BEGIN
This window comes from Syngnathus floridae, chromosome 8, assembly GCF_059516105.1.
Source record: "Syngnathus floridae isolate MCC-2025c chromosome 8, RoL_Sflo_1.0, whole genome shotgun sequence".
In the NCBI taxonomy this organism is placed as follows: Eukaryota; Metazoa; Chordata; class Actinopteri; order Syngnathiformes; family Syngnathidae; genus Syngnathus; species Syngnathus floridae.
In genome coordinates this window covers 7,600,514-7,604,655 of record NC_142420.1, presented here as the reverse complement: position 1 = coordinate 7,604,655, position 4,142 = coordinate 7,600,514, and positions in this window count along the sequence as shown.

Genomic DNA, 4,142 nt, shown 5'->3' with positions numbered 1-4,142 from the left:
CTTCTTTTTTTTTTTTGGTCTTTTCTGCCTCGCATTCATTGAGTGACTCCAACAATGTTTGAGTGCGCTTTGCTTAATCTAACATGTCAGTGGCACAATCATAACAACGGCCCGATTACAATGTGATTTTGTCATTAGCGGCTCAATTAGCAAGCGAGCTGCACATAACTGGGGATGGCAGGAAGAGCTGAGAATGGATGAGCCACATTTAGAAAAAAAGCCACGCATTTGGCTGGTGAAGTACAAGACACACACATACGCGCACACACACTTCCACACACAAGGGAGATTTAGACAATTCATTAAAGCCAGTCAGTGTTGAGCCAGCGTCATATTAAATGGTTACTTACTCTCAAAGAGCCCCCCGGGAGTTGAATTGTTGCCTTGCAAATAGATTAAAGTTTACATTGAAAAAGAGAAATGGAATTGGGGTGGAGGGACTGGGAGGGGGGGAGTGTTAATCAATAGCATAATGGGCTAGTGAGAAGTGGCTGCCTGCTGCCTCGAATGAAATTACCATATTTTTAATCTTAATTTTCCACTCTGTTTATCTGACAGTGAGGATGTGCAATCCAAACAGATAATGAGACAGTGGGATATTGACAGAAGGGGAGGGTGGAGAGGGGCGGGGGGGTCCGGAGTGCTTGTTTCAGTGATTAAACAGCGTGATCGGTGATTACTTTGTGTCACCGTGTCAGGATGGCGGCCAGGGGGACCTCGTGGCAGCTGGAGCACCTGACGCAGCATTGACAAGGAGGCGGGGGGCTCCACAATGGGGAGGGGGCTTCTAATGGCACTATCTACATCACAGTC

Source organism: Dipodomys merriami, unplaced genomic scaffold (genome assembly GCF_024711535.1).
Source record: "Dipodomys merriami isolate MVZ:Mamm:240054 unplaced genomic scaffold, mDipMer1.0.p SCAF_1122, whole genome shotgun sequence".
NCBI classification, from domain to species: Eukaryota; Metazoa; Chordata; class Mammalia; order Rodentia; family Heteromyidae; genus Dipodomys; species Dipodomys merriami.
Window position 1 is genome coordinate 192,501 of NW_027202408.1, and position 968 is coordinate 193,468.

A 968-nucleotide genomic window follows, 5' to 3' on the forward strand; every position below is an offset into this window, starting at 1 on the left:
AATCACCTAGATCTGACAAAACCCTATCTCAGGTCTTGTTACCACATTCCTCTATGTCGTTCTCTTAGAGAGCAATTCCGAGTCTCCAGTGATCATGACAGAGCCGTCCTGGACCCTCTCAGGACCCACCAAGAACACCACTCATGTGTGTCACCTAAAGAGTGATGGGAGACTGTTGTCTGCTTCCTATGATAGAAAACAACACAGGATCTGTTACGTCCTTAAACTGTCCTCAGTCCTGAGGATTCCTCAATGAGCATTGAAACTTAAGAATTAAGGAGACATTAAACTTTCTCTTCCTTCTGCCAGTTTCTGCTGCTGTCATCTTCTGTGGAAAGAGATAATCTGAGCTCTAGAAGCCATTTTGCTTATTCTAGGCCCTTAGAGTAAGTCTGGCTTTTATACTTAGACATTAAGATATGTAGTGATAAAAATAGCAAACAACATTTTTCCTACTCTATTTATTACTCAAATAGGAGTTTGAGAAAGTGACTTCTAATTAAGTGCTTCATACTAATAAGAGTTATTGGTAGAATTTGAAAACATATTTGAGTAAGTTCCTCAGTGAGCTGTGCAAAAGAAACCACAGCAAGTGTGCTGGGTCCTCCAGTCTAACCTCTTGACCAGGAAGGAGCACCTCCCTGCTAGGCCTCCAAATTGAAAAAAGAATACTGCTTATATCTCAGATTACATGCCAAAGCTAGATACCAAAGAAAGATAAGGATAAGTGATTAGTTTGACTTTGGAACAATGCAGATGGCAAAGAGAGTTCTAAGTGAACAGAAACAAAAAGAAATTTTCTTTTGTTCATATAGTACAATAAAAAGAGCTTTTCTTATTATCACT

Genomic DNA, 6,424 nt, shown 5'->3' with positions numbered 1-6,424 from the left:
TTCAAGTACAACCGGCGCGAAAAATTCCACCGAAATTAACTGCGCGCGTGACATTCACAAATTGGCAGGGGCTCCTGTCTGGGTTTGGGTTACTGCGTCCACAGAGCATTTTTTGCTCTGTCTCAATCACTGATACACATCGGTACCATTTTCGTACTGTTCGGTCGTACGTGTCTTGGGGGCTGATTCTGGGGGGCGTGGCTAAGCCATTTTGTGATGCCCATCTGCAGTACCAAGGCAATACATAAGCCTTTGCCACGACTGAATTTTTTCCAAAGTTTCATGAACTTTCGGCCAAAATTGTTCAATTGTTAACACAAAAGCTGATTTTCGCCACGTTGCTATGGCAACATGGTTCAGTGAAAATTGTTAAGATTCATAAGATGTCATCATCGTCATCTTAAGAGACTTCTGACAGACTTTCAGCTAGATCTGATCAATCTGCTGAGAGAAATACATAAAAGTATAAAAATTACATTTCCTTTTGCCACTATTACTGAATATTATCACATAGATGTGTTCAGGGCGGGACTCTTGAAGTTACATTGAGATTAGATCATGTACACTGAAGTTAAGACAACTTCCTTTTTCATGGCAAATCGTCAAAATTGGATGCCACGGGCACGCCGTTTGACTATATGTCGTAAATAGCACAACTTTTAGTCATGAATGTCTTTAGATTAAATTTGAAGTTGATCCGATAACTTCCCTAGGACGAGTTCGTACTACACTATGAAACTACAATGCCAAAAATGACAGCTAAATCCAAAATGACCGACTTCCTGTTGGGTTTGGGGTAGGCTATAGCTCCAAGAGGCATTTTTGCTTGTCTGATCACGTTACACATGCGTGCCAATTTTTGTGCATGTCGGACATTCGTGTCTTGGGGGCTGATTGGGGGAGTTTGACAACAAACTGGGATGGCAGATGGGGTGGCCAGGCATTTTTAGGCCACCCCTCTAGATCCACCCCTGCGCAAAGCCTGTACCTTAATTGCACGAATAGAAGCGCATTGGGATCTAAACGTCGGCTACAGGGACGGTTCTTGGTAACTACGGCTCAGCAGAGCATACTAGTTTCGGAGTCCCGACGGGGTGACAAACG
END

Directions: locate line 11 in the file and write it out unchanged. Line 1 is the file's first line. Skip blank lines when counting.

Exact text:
A 968-nucleotide genomic window follows, 5' to 3' on the forward strand; every position below is an offset into this window, starting at 1 on the left: